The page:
“Because we are made in the image of God the creator, we are destined to be creators of images and stories. It’s in our flesh and bones.
God is the great artist who conceived and constructed the intricate cosmos, the sculptor who shaped the human form out of the mud of the earth. God is the poet who imagined Israel’s improbable epic drama — election, fall into slavery, exodus and return to the land of promise — and then inspired psalmists and prophets to sing the story, and to re-imagine it for later generations living new chapters in the drama of exile and return.
If we are made in the image of such an inventive God, it follows as day the night that we too will be makers of shapes, symbols, songs and stories. As bearers of the image, we can do no other. Art bubbles up out of the center of our being. The more fully we acknowledge God’s creative power, the more freely we will celebrate the creative expression, the poiesis, through which we respond to God’s grace.” – Richard Hays Why Should We Care About the Arts?
I love how Hays phrases this, destined to be creators of images and stories indeed.
How neglected the arts can sometimes be in the Church though. From our utilitarian buildings, to our often clichéd music, to sermons which function more as information sharing than as artistic invitations to experience the glory and wonder of God – artistic values often appear low on our list of our priorities, if they appear at all.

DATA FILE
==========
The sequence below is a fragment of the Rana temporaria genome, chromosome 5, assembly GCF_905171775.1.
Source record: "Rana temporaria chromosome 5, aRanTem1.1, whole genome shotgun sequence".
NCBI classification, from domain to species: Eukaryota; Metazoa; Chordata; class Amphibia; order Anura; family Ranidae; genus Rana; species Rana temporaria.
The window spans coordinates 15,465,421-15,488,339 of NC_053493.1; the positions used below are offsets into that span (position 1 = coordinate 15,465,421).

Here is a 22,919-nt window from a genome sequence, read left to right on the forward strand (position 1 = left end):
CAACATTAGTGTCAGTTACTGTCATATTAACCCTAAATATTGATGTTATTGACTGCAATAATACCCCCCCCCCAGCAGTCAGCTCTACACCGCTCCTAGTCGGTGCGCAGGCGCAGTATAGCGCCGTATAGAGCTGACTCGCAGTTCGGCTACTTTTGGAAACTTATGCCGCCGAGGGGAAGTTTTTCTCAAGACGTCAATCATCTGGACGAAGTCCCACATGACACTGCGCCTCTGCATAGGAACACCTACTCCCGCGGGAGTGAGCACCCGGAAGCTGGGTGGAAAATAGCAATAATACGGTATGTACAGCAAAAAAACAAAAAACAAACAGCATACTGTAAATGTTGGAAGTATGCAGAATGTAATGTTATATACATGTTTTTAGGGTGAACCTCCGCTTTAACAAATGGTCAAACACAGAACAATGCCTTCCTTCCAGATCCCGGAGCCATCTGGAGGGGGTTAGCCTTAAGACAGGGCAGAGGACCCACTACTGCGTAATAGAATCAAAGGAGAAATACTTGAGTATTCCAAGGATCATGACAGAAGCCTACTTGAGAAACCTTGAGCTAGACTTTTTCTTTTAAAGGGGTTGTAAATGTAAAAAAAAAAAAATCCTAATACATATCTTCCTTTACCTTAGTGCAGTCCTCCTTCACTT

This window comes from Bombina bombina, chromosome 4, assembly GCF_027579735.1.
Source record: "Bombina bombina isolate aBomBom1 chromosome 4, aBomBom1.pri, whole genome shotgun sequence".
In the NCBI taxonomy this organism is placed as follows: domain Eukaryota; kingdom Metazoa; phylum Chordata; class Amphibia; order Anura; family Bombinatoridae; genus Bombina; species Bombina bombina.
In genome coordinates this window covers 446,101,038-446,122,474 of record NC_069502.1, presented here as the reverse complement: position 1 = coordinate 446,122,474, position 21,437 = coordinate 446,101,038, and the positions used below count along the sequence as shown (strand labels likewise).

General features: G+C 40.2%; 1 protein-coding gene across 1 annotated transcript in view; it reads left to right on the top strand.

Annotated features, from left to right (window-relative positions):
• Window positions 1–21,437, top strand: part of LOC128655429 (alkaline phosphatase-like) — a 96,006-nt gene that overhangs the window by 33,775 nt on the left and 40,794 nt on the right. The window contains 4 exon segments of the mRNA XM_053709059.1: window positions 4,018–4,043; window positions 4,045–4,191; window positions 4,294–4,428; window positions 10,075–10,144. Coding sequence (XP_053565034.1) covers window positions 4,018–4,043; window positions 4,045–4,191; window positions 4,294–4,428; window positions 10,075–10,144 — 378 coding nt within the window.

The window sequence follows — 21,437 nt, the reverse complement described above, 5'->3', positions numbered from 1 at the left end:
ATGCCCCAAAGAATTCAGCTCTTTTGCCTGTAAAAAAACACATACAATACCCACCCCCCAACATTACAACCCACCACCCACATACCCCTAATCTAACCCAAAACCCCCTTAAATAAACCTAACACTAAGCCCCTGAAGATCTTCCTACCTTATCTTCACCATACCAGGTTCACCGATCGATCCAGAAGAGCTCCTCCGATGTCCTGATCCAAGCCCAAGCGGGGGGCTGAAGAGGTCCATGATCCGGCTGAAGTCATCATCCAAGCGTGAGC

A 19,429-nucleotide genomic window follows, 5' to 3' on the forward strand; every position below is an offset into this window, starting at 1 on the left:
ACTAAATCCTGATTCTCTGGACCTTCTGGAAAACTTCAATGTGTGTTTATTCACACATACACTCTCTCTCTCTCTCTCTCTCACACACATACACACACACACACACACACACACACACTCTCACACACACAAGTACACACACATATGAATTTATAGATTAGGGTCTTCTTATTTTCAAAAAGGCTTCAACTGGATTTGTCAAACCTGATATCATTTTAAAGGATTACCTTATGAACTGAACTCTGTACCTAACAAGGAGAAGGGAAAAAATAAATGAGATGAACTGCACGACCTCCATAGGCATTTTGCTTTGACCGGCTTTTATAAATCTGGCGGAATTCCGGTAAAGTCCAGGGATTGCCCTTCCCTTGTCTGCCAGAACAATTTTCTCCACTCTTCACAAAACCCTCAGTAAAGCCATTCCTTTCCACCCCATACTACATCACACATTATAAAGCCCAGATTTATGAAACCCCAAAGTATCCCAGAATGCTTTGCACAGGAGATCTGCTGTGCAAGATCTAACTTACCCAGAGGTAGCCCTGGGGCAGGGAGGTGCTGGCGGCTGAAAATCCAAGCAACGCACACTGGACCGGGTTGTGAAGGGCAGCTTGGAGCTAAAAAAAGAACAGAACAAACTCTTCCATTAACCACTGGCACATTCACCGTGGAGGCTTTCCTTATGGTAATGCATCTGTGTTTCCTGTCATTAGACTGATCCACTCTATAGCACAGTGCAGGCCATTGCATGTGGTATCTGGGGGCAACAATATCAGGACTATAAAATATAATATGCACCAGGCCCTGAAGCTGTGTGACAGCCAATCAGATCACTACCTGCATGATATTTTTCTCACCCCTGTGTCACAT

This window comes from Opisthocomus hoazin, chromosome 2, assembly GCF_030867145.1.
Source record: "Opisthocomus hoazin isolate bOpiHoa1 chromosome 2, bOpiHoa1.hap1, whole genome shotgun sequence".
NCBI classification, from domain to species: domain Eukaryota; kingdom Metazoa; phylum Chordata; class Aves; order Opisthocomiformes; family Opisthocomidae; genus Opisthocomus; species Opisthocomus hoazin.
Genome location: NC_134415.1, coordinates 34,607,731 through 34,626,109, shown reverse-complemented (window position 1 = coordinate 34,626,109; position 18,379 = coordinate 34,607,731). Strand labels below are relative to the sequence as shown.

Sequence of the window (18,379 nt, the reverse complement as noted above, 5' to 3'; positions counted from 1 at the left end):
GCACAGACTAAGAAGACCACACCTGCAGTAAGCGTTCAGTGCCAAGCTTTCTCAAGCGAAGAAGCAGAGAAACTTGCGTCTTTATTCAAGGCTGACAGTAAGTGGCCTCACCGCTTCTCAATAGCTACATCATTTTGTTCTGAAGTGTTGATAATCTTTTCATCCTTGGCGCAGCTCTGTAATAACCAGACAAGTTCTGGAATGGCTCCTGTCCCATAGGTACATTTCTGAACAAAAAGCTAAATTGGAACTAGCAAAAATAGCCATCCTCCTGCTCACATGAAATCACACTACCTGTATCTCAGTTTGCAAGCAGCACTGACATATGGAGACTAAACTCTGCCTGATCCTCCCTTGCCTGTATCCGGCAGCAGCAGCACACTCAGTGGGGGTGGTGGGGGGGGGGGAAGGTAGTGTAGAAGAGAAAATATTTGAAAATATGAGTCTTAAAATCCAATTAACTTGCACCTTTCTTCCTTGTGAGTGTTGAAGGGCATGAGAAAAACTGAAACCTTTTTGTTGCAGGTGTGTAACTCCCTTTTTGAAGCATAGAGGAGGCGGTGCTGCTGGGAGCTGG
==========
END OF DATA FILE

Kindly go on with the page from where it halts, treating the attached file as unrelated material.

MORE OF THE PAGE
That, I believe, must change.
It must change because we were created as artistic beings, and the church should be the first place we can enact those creative impulses. And it must change because the church needs to be welcoming to those of an artistic bent who feel they have no place, as well as to a younger generation which learns from visual and audio art better than it does from lectures and fill-in-the-blanks.
In a time of tight budgets, the arts are often the first thing to go, in churches and schools. I’d suggests we are failing to realize how high a price we will pay for that choice.
– Do you think the arts have a role in the church?
– How can we facilitate that shift?
– Where is this already being done well?